Saturday, August 1, 2009

Internships as the new elitism

A story coming through from The Guardian in Britain is the growing use of unpaid internships in business and government to employ university graduates at minimal cost. With up to one million young people estimated to be unemployed this year, this is a source of cheap labour, but its growing use for that purpose has raised allegations of exploitation and avoiding minimum wage obligations.

Another consequence of the high use of unpaid internships in some industries is that it reinforces patterns of elite employment that were raised in the Milburn Review into inequality in Britain. For those from lower-class backgrounds, the option of months or years of unpaiod work is less open, as they cannot rely upon parental support. This is particularly likely in the media and creative industries, where the notion of short-term contract work is widespread and people are more willing to forego short-term income.
Alex Donovan, 22, has been trying to break into the film world since graduating from Nottingham University last year with a degree in American studies.

After numerous unpaid stints as a runner, assistant director, editor, camera assistant, scriptwriter, website tester and general office skivvy, he is signing on and working unpaid in an east London theatre.

"It's immensely frustrating and I've got to the point now where I can't do internships," he said. "I've been on the dole for six months and I can't get bar work and a lot of high street recruitment agencies won't take me on as I don't have recognisable skills. They won't even take my CV. I knew film was notoriously difficult to get into, but I'd hoped to be in a paid job after six months."

Despite the setbacks, Donovan is determined to persevere. "It would be very easy to get depressed and there are nights when I think, 'Oh my God, why am I doing this?' but I will definitely keep pushing away to get into film; I would hate to end up doing something I didn't want to do."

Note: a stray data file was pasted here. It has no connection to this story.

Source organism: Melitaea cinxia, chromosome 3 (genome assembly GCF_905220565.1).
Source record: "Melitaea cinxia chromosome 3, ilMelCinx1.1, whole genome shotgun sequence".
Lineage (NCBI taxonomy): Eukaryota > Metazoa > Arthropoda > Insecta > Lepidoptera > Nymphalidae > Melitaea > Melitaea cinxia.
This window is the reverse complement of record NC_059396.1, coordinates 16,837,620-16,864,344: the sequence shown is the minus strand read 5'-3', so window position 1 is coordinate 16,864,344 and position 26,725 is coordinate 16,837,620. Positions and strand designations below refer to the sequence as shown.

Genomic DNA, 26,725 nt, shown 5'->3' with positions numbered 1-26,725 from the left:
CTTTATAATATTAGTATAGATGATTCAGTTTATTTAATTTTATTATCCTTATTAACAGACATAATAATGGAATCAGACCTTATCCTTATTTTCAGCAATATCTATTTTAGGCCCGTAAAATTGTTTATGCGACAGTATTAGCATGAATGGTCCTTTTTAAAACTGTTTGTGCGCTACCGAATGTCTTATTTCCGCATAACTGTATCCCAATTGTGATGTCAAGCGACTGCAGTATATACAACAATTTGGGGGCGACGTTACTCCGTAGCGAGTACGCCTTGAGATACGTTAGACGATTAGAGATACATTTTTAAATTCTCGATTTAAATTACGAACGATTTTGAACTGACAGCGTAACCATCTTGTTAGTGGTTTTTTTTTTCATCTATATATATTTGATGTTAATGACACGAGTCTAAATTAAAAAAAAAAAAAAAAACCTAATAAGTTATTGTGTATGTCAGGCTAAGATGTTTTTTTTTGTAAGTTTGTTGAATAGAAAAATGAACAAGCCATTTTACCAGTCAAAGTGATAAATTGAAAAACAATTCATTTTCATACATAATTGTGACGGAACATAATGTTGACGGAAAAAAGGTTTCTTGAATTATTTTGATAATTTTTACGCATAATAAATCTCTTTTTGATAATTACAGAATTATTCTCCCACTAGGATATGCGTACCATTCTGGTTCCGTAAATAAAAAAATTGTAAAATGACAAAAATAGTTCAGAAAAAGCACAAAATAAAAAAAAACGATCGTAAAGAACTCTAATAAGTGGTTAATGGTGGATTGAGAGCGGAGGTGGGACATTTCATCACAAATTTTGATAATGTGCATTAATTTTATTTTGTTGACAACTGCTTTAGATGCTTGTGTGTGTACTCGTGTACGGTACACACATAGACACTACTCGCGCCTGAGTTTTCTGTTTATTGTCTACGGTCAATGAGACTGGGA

Research by the National Council for Work Experience suggests that Donovan is not alone, and that his predicament will be shared by thousands more graduates this year.

A poll of 1,400 recent graduates and students who were seeking work found that 66% had felt obliged to work for free and 67% said they felt "exploited" or "undervalued" while doing work experience. The research, seen by the Guardian, reveals that half had worked unpaid for four weeks or more.

The government's own guidelines suggest that in the vast majority of cases unpaid placements should be for no more than two weeks.

More here.


Anonymous said...


This article raises an important issue about Creative Industries programs: How do they equip graduates with the budgeting, contract negotiation and marketing skills to differentiate themselves and to survive in the marketplace? What responsibility does a program have to provide industry-ready graduates, in an industry which may have some questionable practices?

In Donovan's case perhaps he had an unrealistic expectation of employment after 6 months. An industry master class or a career services outplacement may have given him a more realistic view.

Australia has a similar challenge. For instance, in bull market conditions multimedia is viewed as a glamorous industry. For firms, this creates a talent pool of graduates and a buffer to control variable costs. Industry norms are short-term or project-based contracts, along with additional costs such as private indemnity insurance. These asymmetries mean that firms are in a stronger negotiation position to bargain with graduates. It also creates a secondary market in industry-required certification (Microsoft, SQL, Prince2) which the firms use to limit the adverse selection of graduates, and which benefits the accredited training providers.

Alex Burns

Terry Flew said...

True. I don't think the argument is against internships per se, but the use of them as substitutes for paid jobs. And The Guardian article makes clear that this is not just happening in the most market-exposed industries. For example, a lot of MPs are using the schemes in ways that look like alternatives to actually paying someone.

Donovan may have been naive about the film industry, but is also raises the interesting point that media jobs often become more middle class and less culturally diverse than other sectors as a result.

Ashley said...

Nowadays it's hard to find a job because of the recession. There are many got unemployed and seeking job now. As a worker, I am also a blood donor to help on my daily needs. I think this is a very big help for the students who are seeking for a part time job now or got unpaid internship and especially it is summer time which are some of us need extra income. I'm donating for 2 years now and it really helps because every donation I make up to $50/hour for blood donation. As we all know, Blood bank shortages kill tons of people all the time and it is the time to spread the word about blood donation and give blood, you will never know when YOU might need blood. This really helpful even it is just a part time job, the bottom line of this is to saved lives.

If you are thinking to be a blood donor and looking for specific blood banks and a directory of blood donation centers you can check it out here at bloodbanker dot com/banks.

Fabian said...


Thanks for sharing useful information on internships.

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